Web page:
With a considerably large and growing percentage of the adult population using CBD for various reasons, the question on everybody’s mind is: Can an employer fire you for using CBD oil? The short answer is ‘yes.’ But you must understand where the UK stands concerning CBD and CBD products and the country’s laws regarding its use. Here’s a look at all this and more.
CBD has been a topic of interest for some years. While considered a miracle product in some circles, it’s thought to be an illegal drug in others. While some countries have legalised CBD oil, others have banned its use. Between 8% and 11% of adults in the UK alone use CBD, and the UK CBD industry continues to explode. (Source)
Many CBD products in the market contain THC levels exceeding the legal limit, making them fall under the ‘Class A’ specification in the Misuse of Drugs Act 1971. Plus, the increasing use of CBD products, including CBD oil, among UK adults has forced employers to take steps to ensure safety at the workplace. (Source)
UK employers are increasingly making it necessary for employees to undergo drug testing – this is especially the case in industries in which the use of drugs could pose a significant hazard. Some of these industries include construction, transport, and energy. The drugs most commonly tested for at the workplace include cannabis (THC), cocaine, amphetamine, opiates, and benzodiazepines. Today, drug tests are designed to detect THC and its metabolites in the bloodstream.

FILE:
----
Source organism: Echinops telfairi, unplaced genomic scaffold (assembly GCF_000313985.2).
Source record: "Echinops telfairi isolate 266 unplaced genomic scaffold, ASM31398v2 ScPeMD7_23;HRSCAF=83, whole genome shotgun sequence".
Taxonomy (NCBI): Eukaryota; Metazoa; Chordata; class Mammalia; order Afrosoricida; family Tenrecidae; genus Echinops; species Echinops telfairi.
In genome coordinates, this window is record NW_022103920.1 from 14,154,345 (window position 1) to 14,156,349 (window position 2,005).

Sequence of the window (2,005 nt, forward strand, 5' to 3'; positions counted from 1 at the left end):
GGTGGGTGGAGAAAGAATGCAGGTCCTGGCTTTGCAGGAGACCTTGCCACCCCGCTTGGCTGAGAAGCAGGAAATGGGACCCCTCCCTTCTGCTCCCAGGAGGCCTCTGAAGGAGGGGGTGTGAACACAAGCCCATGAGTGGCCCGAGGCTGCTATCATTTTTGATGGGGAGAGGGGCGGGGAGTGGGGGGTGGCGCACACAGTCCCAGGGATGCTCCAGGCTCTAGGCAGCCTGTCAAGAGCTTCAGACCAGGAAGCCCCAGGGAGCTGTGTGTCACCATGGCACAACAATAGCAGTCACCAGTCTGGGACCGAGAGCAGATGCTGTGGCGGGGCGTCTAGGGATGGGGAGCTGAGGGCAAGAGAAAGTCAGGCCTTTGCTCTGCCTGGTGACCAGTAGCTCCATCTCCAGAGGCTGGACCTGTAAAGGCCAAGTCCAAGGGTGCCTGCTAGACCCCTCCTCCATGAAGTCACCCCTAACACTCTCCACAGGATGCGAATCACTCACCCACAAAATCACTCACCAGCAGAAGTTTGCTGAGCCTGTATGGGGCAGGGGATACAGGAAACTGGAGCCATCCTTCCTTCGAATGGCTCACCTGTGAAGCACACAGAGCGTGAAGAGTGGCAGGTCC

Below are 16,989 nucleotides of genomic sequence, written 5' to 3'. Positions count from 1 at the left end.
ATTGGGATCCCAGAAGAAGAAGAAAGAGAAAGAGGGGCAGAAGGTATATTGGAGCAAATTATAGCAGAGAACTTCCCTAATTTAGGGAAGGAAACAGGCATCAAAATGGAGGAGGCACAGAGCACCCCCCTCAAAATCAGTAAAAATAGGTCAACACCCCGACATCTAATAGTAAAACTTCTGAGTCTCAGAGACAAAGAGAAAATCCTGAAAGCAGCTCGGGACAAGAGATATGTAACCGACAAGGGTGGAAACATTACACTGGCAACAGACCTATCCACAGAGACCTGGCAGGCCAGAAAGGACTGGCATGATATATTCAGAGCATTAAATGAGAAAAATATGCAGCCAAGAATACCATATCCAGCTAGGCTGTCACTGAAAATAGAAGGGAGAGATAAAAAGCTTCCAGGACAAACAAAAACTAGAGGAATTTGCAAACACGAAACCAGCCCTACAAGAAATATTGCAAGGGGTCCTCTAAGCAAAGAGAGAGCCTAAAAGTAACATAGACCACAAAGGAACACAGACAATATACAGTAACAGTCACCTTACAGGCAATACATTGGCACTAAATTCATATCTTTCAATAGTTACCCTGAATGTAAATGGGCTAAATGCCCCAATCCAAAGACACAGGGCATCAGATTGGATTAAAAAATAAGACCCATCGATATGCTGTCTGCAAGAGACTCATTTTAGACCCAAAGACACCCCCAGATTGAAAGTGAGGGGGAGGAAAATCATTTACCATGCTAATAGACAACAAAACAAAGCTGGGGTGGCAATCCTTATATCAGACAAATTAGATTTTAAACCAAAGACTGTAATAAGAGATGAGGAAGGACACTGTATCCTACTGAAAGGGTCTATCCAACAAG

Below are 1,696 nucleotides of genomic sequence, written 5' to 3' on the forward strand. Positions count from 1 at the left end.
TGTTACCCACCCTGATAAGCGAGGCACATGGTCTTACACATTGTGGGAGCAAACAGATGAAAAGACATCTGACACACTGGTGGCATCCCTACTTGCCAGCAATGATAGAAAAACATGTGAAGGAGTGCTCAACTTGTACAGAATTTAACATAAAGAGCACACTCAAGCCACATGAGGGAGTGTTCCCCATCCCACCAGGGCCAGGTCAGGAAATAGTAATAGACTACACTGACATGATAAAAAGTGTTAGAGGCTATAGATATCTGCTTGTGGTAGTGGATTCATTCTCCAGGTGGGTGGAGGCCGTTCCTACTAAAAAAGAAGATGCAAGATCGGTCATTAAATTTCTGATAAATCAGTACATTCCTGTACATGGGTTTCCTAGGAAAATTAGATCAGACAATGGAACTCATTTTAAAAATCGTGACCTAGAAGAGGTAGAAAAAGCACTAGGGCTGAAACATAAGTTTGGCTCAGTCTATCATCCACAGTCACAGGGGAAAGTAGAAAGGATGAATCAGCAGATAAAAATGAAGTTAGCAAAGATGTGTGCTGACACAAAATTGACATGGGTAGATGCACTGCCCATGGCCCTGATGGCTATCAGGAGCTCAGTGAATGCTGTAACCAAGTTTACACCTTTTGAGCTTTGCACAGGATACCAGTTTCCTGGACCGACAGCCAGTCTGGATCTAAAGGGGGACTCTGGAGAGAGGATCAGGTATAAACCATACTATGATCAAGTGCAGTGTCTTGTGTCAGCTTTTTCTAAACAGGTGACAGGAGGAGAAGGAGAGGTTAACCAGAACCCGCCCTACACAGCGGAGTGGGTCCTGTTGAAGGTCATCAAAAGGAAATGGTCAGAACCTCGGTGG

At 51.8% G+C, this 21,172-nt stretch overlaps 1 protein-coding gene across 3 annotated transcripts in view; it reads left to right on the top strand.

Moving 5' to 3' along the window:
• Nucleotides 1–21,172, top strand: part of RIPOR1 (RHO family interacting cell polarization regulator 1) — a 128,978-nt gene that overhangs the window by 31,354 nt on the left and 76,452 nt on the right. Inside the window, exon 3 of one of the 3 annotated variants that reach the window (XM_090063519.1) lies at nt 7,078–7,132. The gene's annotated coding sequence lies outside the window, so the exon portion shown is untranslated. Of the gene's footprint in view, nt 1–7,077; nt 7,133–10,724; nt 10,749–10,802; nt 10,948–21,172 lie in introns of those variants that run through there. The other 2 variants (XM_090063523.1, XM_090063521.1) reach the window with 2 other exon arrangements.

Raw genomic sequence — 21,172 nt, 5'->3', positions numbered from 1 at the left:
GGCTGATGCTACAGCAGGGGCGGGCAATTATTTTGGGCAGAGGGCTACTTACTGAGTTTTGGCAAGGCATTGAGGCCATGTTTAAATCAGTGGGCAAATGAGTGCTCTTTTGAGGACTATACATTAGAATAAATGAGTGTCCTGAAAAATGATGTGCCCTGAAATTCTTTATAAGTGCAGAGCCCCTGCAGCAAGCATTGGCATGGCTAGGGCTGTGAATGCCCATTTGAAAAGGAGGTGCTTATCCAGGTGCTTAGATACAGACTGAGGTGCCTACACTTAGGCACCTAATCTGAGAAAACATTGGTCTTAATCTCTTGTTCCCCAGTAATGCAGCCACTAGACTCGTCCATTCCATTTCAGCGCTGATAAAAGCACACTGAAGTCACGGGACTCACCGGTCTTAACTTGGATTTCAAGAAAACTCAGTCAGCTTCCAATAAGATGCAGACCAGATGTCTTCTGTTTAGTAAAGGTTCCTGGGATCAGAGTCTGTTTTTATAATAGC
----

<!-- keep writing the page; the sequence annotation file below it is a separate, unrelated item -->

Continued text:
Employees who have used cannabis oil before a drug test run the risk of failing the test. A failed drug test has many consequences, is often tied with the position’s requirements, and even risks job loss. Even trace amounts of THC in the bloodstream could appear in a drug test.
Employees can refuse a drug test in the UK. However, if there is a prior contractual agreement regarding undergoing drug testing, and an employee refuses to undergo the test, they could face strict disciplinary action and even dismissal.
To stay safe, employees should consider staying away from any product made from hemp or cannabis. If refrain is not an option, then only therapeutic-grade CBD oil, bought from a trusted source, must be used.
If using CBD oil for medicinal purposes, an employee must let their employer or manager know the medical reason for its use. By doing so, the employer and manager can devise a plan to ensure the employee’s safety at the workplace and avoid legal consequences.
CBD or Cannabidiol is one of the two most crucial cannabinoid compounds, the other being tetrahydrocannabinol or THC, derived from plants belonging to the cannabis group of plants. These plants include hemp and marijuana.
Although CBD (also known as cannabis) is found in both marijuana and hemp plants, its level in these plants varies greatly. And the CBD derived from both these plants varies. Unfortunately, because CBD is found in the same group of plants that marijuana is obtained from, it has received a lot of bad rep in the past.
Thankfully, we know more about CBD’s benefits, properties and uses, and laws that once painted CBD and marijuana with the same brush have changed.
CBD, unlike marijuana, THC is not addictive. Unlike marijuana, CBD does not contain psychoactive properties. Although the marijuana plant has a small amount of CBD, CBD is mainly derived from the hemp plant.